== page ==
Fired Director Battles Board for Control of KPFA Parent Organization
By Doug Oakley Staff Writer Bay Area News Group email@example.com
BERKELEY -- She's not giving in and she's refusing to leave.
The fired director of the organization that runs radio station KPFA and four others around the country continues to occupy her office despite losing a legal challenge this week to reinstall her as head of the struggling nonprofit.
Summer Reese was fired March 13 from her $105,000-a-year position as executive director of Pacifica Foundation Radio by the board of directors on a 11-7 vote. On Wednesday, an Alameda County judge denied a temporary restraining order that would have reinstated her pending the outcome of a lawsuit filed by board members who support her.
"I'm still here all the time," Reese said Thursday, adding she continues to draw a paycheck.
After she was fired, she returned to her office on Martin Luther King Jr. Way, cut a lock on the door and took up an around-the-clock occupation with her mother.
The air mattresses that in late March lined the walkway of Pacifica's cramped Berkeley headquarters are gone, but Reese said she and her supporters are maintaining a presence there nonetheless.
"There are crews of people who come daily in different shifts," Reese said Friday. "Different people stay overnight, but there is around-the-clock coverage (so) I've been able to go home for a shower. I just don't tell them my schedule."
The suit seeking to reinstate her was filed by nine members of the board who support her. They are suing the foundation and 12 members of the board who want her out.
High drama at Pacifica Foundation and KPFA, both headquartered in Berkeley, is nothing new. There have been occasional power struggles over the past 15 years, mostly owing to budgetary problems.
Protesters camped outside the station in 1999 after Pacifica fired a popular KPFA station manager, locked out the staff and temporarily shut down the station.
The last budget fight, in 2010, came when the former director laid off some popular radio hosts, prompting an outcry from listeners. The fired employees at one point took over the station and aired a renegade show.
In addition to the five stations around the country, there are 180 affiliates who carry Pacifica programming and approximately 80,000 listeners regularly donate to the $13 million annual budget.
Reese said the type of people who are drawn to the governance board, usually from the far-left and radical political fringes, mostly lack basic business skills that would allow them to make good decisions.
She said failed fiscal audits in the past several years have prevented the organization from getting funding from the Corporation for Public Broadcasting since 2012.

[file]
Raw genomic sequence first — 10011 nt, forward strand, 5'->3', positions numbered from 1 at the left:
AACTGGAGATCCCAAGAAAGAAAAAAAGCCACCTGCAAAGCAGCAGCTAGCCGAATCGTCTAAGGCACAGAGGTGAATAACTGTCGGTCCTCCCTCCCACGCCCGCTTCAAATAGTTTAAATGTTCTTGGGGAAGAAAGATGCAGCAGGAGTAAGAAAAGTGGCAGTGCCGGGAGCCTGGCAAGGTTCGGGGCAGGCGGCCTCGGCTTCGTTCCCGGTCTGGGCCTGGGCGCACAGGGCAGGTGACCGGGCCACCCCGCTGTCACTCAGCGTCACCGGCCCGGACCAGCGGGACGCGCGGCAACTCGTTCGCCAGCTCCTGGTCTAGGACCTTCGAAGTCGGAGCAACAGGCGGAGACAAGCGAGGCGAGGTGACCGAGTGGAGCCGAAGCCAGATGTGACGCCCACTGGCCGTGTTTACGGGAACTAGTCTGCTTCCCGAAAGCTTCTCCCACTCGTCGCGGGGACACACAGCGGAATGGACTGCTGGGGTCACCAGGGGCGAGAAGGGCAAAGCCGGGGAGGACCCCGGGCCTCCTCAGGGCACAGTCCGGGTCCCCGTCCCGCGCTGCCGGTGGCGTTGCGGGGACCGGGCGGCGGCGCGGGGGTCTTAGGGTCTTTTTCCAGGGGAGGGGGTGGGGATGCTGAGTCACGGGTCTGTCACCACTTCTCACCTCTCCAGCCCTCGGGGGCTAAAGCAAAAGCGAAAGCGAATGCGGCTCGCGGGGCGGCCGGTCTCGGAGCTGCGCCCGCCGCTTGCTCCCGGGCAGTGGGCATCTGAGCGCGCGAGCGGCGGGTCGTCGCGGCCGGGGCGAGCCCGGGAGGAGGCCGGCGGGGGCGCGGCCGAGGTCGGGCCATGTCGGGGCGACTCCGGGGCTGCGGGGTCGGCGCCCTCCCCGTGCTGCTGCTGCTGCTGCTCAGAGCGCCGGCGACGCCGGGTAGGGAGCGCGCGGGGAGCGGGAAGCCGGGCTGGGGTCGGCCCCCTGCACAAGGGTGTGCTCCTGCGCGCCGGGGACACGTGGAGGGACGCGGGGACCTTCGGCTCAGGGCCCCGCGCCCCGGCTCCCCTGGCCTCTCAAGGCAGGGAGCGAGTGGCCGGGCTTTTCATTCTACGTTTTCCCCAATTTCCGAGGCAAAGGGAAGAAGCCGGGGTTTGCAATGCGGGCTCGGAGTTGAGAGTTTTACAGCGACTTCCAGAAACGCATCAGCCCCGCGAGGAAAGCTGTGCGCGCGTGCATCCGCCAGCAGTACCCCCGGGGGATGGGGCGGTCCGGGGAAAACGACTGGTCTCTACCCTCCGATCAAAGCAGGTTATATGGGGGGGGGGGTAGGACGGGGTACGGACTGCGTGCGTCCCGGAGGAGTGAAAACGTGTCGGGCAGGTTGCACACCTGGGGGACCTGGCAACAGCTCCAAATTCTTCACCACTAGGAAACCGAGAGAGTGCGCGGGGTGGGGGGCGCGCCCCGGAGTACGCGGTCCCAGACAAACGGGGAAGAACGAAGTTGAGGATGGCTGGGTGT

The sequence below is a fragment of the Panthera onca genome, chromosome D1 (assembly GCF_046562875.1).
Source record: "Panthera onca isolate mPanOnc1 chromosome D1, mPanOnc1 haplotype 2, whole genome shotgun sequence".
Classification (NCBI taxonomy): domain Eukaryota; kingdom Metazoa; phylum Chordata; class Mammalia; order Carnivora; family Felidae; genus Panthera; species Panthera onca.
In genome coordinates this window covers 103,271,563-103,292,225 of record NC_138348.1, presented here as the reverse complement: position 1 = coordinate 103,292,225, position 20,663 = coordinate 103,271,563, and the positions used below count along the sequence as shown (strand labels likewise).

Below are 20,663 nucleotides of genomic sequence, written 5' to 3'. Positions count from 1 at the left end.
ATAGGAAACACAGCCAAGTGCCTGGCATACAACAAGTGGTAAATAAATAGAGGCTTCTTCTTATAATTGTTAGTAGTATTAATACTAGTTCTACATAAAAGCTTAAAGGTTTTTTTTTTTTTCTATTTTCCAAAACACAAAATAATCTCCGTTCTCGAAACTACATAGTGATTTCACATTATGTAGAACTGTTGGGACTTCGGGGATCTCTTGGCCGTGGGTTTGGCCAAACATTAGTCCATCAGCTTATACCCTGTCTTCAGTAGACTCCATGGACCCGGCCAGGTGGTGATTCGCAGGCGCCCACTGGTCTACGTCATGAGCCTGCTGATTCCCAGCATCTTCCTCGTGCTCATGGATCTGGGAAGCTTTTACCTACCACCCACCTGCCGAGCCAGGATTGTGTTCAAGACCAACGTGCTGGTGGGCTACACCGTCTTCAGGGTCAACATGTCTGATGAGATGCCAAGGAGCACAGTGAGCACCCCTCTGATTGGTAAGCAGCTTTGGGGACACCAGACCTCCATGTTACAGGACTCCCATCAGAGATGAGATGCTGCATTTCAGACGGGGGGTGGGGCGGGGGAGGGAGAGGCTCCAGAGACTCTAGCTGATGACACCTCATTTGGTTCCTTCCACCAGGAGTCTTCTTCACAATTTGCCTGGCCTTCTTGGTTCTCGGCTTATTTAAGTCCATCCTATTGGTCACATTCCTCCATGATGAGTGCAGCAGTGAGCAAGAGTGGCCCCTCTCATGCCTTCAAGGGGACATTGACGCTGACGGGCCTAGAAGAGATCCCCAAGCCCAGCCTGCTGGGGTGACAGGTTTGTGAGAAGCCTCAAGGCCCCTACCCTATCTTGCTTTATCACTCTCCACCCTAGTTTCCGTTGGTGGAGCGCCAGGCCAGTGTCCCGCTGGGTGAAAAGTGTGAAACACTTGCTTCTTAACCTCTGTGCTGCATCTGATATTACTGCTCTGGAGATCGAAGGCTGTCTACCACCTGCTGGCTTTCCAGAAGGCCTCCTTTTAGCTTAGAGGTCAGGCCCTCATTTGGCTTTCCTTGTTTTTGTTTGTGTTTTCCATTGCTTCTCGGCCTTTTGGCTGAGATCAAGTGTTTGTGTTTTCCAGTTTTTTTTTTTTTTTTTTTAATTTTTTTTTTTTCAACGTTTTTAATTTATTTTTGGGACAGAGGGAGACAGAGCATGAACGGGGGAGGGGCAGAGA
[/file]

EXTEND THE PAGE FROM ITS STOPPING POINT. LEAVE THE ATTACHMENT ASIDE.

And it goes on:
This latest struggle for control of the organization has not affected operations of any of the radio stations.
In a prepared statement Pacifica board Chairwoman Margy Wilkinson said she hopes the denial of the temporary restraining order "will encourage the plaintiffs to express dissent with their voices and their votes, not litigation. Pacifica is in a fragile state and can't afford the time or expense of this lawsuit."
When she was fired, Reese was about six weeks into a three-year contract.
As the office occupation drags on, the board has hired a new interim executive director who likely will start next week using an office in the KPFA radio station next door, said Carole Travis, chairwoman of the KPFA board, who is not on the Pacifica Foundation board.
The lawsuit to reinstate Reese contends board members violated Reese's contract because they fired her without giving her a performance review and did not give a reason for her ouster.
Reese said the struggle for control of the foundation is between those on the board who want to sell the New York license of radio station WBAI, which she estimates is worth $65 million, and those like her who want to keep it.
"It's between those who want to sell that license and redistribute the millions of dollars to the remaining four stations versus those who want to keep all five stations intact," Reese said.
Travis denied that allegation.
"Nobody wants to sell anything," Travis said. "Nobody wants the foundation to collapse either. She has not been forthcoming with the Pacifica board about the financial fragility of the organization. She's obstructing our ability to deal with the survival of the organization."
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